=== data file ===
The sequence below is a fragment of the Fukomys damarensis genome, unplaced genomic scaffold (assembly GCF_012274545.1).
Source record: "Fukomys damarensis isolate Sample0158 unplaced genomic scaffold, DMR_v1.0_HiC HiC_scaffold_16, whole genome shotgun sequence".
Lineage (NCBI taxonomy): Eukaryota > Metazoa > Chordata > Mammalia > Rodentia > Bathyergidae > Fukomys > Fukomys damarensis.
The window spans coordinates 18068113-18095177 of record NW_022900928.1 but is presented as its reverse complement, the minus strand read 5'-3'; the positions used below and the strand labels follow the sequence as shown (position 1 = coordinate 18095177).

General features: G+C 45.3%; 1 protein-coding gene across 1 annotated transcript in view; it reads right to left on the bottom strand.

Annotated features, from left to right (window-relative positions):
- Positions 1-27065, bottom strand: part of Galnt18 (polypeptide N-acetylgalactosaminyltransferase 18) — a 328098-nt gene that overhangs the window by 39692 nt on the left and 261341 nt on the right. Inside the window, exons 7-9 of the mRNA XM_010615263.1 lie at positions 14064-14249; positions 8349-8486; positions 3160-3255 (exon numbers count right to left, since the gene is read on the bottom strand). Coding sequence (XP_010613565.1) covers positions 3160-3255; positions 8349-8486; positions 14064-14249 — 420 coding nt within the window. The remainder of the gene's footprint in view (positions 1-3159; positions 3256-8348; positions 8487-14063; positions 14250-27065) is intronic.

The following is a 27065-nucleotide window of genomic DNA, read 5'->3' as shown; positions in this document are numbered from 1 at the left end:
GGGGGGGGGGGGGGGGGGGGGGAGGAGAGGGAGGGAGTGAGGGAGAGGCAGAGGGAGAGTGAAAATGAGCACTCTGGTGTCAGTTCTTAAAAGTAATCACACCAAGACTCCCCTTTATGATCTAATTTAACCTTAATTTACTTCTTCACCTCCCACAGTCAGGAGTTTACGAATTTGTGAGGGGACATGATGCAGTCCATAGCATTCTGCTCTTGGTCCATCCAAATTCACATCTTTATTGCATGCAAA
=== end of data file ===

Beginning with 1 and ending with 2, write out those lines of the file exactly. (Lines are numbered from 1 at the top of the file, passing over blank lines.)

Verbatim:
The sequence below is a fragment of the Fukomys damarensis genome, unplaced genomic scaffold (assembly GCF_012274545.1).
Source record: "Fukomys damarensis isolate Sample0158 unplaced genomic scaffold, DMR_v1.0_HiC HiC_scaffold_16, whole genome shotgun sequence".